During this "Year of Faith," we are reflecting on the creed, the profession of faith we say at every weekend Mass. Last week, we explored the first sentences of the creed, about God the Father; this week, we look at the section of the creed about Jesus Christ.

This is the longest part of the creed because, of course, Jesus is at the very heart of our faith, and because there are many questions and much to say about our Lord.

In fact, the creed was written to address many such questions and controversies about Him: Who is Jesus and how can He be truly God, yet truly human? Who is Jesus for us?

Our creed gets straight to the heart of things by establishing first that Jesus Christ is truly God, using some titles from the Scriptures that are traditionally reserved for God, such as "Lord" or "Son of God."

The creed also employs a number of technical and theological words and images, such as "only begotten." This phrase means that Jesus was not created or made: There was never a time when He did not exist (as St. John also says in the first chapter of his Gospel: "In the beginning was the Word, and the Word was God").

Jesus comes from the Father before all ages. He is "God from God, light from light, true God from true God, begotten, not made."

The creed then uses what was, at the time, a sort of theological trump card and a very specialized word: consubstantial.

What on earth does this mean? "Consubstantial" is really two words: "con-substantial." "Substantial" is also two words in one: "sub-stantial," literally meaning "what stands beneath," or what something is.

"Con" comes from a word meaning "with" or "one with;" so, when we say "consubstantial," it is a shorthand way of saying that Jesus is one with the Father: He is truly God.

After this, things become easier. We move from thinking about who Jesus is to what Jesus has done for us and why. We begin with two key words, "for us;" then we add, "for our salvation."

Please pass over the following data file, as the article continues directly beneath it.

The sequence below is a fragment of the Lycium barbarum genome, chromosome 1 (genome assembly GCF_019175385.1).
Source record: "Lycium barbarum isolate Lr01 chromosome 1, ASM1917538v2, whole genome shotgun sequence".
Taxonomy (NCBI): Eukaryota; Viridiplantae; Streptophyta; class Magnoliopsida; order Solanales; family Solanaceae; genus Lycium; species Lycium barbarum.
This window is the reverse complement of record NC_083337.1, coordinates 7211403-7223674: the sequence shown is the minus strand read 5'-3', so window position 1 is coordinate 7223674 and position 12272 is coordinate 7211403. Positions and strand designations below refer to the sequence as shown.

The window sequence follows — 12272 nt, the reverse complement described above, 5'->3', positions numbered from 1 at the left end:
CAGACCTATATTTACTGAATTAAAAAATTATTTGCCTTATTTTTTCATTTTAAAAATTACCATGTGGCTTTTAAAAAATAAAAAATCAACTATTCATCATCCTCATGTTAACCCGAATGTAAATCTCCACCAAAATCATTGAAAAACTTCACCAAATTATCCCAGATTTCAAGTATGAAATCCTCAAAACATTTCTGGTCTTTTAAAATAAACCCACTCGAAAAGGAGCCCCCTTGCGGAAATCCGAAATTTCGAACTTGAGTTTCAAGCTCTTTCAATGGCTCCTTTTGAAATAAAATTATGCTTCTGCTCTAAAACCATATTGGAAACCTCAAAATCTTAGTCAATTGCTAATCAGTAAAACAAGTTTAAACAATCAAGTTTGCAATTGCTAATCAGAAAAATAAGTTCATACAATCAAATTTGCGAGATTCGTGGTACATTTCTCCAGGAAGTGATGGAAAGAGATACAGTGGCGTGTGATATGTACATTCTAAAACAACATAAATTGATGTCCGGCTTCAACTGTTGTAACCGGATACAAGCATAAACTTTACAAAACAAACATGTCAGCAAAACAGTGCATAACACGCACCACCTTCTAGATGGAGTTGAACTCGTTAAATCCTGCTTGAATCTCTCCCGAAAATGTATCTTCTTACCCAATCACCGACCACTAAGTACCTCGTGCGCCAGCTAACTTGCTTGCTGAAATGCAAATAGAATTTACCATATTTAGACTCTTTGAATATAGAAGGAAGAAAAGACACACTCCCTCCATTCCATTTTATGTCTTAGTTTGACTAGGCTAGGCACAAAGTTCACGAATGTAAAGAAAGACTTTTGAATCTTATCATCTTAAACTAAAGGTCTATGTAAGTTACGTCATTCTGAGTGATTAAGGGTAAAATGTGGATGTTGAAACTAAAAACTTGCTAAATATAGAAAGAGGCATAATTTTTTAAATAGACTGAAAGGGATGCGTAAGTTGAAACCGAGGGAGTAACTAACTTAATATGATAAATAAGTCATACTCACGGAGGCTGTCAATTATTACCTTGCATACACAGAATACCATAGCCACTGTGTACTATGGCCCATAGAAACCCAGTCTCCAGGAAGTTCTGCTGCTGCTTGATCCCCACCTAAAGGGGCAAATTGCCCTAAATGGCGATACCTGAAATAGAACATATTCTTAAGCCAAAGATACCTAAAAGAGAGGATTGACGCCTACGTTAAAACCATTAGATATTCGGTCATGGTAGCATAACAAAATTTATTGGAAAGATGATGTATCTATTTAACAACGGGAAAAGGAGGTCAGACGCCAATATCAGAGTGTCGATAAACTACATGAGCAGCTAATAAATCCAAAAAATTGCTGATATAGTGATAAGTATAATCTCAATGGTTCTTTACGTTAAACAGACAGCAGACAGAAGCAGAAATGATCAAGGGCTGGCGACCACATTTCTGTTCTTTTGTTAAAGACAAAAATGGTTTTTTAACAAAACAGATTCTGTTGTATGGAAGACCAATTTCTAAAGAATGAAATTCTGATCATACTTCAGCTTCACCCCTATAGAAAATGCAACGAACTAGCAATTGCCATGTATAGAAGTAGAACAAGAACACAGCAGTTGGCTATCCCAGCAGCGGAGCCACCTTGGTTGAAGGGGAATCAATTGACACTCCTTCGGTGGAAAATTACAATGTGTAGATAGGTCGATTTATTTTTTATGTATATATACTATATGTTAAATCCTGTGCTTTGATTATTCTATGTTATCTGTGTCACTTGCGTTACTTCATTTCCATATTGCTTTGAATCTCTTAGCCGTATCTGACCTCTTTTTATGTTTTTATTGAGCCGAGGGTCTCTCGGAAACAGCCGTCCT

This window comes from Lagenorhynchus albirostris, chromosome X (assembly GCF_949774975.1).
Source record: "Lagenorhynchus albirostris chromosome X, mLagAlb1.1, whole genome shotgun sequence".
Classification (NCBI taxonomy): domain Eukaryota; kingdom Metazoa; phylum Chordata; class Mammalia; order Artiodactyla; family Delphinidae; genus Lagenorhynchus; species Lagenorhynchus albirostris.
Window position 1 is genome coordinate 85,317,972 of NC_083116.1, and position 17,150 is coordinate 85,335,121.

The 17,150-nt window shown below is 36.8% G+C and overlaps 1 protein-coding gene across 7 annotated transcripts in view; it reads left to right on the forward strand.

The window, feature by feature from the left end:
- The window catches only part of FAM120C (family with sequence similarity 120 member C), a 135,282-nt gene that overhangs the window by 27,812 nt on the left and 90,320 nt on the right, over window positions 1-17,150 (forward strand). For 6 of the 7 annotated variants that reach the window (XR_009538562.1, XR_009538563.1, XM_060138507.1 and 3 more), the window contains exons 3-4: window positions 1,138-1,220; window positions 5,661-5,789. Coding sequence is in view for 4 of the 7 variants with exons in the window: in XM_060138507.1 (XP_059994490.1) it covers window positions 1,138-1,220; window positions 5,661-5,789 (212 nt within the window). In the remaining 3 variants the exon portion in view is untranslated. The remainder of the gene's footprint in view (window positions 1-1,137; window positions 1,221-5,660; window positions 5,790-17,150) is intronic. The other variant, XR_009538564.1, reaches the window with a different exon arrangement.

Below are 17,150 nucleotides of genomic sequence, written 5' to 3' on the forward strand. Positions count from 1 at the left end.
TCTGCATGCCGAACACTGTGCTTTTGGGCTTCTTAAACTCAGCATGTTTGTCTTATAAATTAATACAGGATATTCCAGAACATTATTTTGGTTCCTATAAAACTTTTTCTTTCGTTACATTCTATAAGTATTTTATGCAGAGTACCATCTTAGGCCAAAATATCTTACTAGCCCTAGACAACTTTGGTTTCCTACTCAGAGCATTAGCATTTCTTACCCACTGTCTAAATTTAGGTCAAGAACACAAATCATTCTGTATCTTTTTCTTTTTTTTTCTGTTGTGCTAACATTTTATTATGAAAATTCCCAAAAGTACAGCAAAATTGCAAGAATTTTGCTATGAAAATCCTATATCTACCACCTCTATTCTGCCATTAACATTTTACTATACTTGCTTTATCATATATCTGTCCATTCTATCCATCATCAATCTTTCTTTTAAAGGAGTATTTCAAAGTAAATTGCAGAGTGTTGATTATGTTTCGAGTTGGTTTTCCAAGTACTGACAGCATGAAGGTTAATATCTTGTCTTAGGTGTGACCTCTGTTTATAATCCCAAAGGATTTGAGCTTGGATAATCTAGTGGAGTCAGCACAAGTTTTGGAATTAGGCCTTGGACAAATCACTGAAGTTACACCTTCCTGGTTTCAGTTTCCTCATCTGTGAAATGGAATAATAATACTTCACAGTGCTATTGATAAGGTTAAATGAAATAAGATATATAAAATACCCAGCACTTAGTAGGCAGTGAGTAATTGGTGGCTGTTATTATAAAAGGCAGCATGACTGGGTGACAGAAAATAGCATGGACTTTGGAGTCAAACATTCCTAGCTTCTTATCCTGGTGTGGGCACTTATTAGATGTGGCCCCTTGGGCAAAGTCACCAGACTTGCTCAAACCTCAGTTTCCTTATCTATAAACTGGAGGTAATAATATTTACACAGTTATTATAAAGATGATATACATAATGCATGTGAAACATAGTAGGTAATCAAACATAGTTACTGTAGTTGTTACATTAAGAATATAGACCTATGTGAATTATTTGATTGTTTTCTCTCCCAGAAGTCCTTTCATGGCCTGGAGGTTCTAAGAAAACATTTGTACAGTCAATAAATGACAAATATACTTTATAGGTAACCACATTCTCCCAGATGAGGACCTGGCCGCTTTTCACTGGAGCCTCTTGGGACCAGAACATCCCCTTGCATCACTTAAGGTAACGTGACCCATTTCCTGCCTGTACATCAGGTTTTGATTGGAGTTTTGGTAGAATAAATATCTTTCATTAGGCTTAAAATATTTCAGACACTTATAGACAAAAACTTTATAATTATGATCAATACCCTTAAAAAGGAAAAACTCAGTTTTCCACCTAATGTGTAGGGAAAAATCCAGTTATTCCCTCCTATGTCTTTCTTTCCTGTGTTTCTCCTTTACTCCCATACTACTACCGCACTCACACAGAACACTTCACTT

The creed reminds us first of what we will soon celebrate at Christmas as we speak of how God so loved us that He sent us His only Son: "He came down from heaven...incarnate of the Virgin Mary, and became man." Jesus Christ is also truly human.

We then fast-forward to Holy Week and the season of Easter as, again, we say that "for us," Jesus was crucified, suffered death, was buried and rose again on the third day, just as the Scriptures had foretold.

All this really took place and it happened for our salvation: Jesus is indeed our Lord and our Savior. We celebrate this fact every time we say the creed and when we celebrate Mass together. (As the evangelization process underway in the Albany Diocese notes, our God is indeed an "Amazing God!")

Finally, we look to the future, to the second coming of Jesus Christ at the end of time - something we shall soon be thinking about as we begin the season of Advent. Jesus will come again in glory both to judge and to establish the fullness of the Kingdom that will last forever.

In fact, each time we pray the Our Father, we also express this hope ("thy Kingdom come"). It is certainly a hope for the future, but it is also a call for action now as we strive to be cooperators in the building of that Kingdom here and now.

Even if the Kingdom will only be complete in the future, it is already present, here and now. Every time we say the creed, we are reminded of our present and urgent call to build God's Kingdom - especially in the service of our sisters and brothers.

The creed is a very dense and compact summary of our faith in who Jesus Christ is - truly God, yet truly human - and in what He has done for each one of us. Above all, our faith is not just something in the head to be learned or studied; faith is also something to be lived and celebrated.

We can answer Jesus' call to be His disciples, His friends - to follow Him, our Lord and our Saviour - and to bring others this same good news.

(Father Barratt is pastor of Annunciation parish in Ilion and Our Lady Queen of Apostles in Frankfort. He holds a doctorate in theology and was a professor at St. John's Seminary in England before coming to the U.S. in 2004.)